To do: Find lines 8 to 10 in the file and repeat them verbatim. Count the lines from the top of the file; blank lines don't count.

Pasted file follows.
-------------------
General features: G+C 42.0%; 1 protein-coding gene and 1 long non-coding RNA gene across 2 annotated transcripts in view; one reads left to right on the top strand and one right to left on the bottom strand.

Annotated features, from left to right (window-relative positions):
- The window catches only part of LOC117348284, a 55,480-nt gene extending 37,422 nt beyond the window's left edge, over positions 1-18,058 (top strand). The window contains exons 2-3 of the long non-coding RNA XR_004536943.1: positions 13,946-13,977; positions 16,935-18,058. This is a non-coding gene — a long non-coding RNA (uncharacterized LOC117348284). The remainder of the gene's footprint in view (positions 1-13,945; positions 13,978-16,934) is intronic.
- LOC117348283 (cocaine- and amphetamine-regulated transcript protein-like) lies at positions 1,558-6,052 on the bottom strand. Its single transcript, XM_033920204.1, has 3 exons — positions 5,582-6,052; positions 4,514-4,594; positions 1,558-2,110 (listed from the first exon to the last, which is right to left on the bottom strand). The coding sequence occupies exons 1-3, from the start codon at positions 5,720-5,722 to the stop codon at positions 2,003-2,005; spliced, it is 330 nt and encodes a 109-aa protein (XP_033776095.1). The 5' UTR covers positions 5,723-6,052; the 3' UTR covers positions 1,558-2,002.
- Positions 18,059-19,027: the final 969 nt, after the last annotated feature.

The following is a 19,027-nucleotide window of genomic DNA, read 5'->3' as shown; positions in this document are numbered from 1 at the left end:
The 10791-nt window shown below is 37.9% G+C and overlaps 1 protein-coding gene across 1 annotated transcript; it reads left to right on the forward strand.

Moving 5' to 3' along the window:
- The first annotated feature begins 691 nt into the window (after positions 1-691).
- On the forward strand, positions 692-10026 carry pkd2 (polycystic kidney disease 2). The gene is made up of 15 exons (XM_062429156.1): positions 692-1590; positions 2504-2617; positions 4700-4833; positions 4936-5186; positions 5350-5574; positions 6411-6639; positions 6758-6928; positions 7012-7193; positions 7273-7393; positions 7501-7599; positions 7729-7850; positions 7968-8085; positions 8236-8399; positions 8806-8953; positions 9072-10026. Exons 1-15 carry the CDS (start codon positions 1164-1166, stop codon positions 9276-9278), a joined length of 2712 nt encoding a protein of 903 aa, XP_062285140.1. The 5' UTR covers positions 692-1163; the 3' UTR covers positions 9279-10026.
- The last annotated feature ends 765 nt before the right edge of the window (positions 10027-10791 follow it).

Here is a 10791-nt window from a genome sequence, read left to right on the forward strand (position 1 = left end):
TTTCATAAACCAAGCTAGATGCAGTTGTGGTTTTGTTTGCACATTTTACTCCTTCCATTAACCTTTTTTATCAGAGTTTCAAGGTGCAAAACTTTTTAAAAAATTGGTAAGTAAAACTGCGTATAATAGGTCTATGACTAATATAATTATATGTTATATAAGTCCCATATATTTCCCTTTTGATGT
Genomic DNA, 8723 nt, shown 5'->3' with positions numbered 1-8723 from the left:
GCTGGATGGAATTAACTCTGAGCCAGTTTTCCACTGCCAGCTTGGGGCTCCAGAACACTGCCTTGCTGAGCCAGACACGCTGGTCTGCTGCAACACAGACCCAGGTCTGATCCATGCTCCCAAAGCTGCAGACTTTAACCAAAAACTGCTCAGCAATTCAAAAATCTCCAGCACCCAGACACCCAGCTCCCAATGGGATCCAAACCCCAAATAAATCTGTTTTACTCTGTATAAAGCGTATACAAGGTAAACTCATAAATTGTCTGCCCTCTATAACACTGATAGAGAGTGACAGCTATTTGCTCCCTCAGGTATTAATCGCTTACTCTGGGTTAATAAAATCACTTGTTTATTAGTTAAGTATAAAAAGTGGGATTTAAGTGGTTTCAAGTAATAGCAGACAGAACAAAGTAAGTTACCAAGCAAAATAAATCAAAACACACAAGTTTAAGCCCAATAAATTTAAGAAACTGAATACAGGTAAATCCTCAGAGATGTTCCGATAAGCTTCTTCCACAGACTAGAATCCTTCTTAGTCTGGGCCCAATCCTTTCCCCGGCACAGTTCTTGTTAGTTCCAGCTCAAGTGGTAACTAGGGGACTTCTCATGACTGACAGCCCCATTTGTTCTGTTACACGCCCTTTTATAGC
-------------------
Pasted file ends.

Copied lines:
Moving 5' to 3' along the window:
- The first annotated feature begins 691 nt into the window (after positions 1-691).
- On the forward strand, positions 692-10026 carry pkd2 (polycystic kidney disease 2). The gene is made up of 15 exons (XM_062429156.1): positions 692-1590; positions 2504-2617; positions 4700-4833; positions 4936-5186; positions 5350-5574; positions 6411-6639; positions 6758-6928; positions 7012-7193; positions 7273-7393; positions 7501-7599; positions 7729-7850; positions 7968-8085; positions 8236-8399; positions 8806-8953; positions 9072-10026. Exons 1-15 carry the CDS (start codon positions 1164-1166, stop codon positions 9276-9278), a joined length of 2712 nt encoding a protein of 903 aa, XP_062285140.1. The 5' UTR covers positions 692-1163; the 3' UTR covers positions 9279-10026.